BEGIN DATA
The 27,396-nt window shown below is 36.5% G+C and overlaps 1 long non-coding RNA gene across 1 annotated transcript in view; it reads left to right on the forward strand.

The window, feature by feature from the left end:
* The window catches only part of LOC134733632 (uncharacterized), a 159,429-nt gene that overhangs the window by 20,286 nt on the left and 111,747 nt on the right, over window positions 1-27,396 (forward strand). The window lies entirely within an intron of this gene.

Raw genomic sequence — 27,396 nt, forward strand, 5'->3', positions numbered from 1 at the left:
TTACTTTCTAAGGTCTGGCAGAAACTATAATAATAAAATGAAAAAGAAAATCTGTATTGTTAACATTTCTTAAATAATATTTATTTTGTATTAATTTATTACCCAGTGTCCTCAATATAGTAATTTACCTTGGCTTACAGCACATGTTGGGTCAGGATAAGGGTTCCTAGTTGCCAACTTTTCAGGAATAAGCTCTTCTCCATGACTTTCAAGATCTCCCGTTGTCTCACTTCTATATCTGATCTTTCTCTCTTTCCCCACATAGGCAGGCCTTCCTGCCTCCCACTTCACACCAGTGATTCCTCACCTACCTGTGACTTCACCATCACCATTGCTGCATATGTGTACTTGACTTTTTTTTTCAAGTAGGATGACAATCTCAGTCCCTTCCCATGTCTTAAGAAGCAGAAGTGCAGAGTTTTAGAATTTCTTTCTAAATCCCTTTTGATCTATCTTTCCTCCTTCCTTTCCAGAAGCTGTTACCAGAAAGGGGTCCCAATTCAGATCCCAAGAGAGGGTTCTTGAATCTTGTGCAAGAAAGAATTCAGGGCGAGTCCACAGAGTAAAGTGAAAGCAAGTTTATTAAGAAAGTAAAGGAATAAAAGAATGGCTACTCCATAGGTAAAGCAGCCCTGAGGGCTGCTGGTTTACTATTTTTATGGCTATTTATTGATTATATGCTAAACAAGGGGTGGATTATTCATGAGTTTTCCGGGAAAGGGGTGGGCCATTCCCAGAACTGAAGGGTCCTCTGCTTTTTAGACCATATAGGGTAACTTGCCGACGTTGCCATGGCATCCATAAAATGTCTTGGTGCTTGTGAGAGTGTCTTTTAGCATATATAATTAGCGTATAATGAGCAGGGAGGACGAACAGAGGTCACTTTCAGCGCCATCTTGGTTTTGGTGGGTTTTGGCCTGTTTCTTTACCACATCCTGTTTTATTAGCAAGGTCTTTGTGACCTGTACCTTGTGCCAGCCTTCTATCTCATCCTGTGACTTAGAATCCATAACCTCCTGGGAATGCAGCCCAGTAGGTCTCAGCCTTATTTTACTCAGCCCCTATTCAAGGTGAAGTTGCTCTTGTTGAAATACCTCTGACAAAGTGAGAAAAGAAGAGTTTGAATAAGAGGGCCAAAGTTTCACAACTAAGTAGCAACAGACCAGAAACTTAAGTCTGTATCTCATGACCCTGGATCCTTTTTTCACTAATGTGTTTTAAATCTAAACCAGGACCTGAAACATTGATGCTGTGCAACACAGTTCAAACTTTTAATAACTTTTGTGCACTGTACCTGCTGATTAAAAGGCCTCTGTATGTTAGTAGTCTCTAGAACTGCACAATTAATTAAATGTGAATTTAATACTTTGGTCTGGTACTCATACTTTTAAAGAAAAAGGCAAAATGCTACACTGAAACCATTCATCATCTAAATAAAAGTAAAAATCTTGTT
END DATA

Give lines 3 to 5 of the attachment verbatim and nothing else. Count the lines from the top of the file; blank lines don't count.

* The window catches only part of LOC134733632 (uncharacterized), a 159,429-nt gene that overhangs the window by 20,286 nt on the left and 111,747 nt on the right, over window positions 1-27,396 (forward strand). The window lies entirely within an intron of this gene.

Raw genomic sequence — 27,396 nt, forward strand, 5'->3', positions numbered from 1 at the left:
TTACTTTCTAAGGTCTGGCAGAAACTATAATAATAAAATGAAAAAGAAAATCTGTATTGTTAACATTTCTTAAATAATATTTATTTTGTATTAATTTATTACCCAGTGTCCTCAATATAGTAATTTACCTTGGCTTACAGCACATGTTGGGTCAGGATAAGGGTTCCTAGTTGCCAACTTTTCAGGAATAAGCTCTTCTCCATGACTTTCAAGATCTCCCGTTGTCTCACTTCTATATCTGATCTTTCTCTCTTTCCCCACATAGGCAGGCCTTCCTGCCTCCCACTTCACACCAGTGATTCCTCACCTACCTGTGACTTCACCATCACCATTGCTGCATATGTGTACTTGACTTTTTTTTTCAAGTAGGATGACAATCTCAGTCCCTTCCCATGTCTTAAGAAGCAGAAGTGCAGAGTTTTAGAATTTCTTTCTAAATCCCTTTTGATCTATCTTTCCTCCTTCCTTTCCAGAAGCTGTTACCAGAAAGGGGTCCCAATTCAGATCCCAAGAGAGGGTTCTTGAATCTTGTGCAAGAAAGAATTCAGGGCGAGTCCACAGAGTAAAGTGAAAGCAAGTTTATTAAGAAAGTAAAGGAATAAAAGAATGGCTACTCCATAGGTAAAGCAGCCCTGAGGGCTGCTGGTTTACTATTTTTATGGCTATTTATTGATTATATGCTAAACAAGGGGTGGATTATTCATGAGTTTTCCGGGAAAGGGGTGGGCCATTCCCAGAACTGAAGGGTCCTCTGCTTTTTAGACCATATAGGGTAACTTGCCGACGTTGCCATGGCATCCATAAAATGTCTTGGTGCTTGTGAGAGTGTCTTTTAGCATATATAATTAGCGTATAATGAGCAGGGAGGACGAACAGAGGTCACTTTCAGCGCCATCTTGGTTTTGGTGGGTTTTGGCCTGTTTCTTTACCACATCCTGTTTTATTAGCAAGGTCTTTGTGACCTGTACCTTGTGCCAGCCTTCTATCTCATCCTGTGACTTAGAATCCATAACCTCCTGGGAATGCAGCCCAGTAGGTCTCAGCCTTATTTTACTCAGCCCCTATTCAAGGTGAAGTTGCTCTTGTTGAAATACCTCTGACAAAGTGAGAAAAGAAGAGTTTGAATAAGAGGGCCAAAGTTTCACAACTAAGTAGCAACAGACCAGAAACTTAAGTCTGTATCTCATGACCCTGGATCCTTTTTTCACTAATGTGTTTTAAATCTAAACCAGGACCTGAAACATTGATGCTGTGCAACACAGTTCAAACTTTTAATAACTTTTGTGCACTGTACCTGCTGATTAAAAGGCCTCTGTATGTTAGTAGTCTCTAGAACTGCACAATTAATTAAATGTGAATTTAATACTTTGGTCTGGTACTCATACTTTTAAAGAAAAAGGCAAAATGCTACACTGAAACCATTCATCATCTAAATAAAAGTAAAAATCTTGTT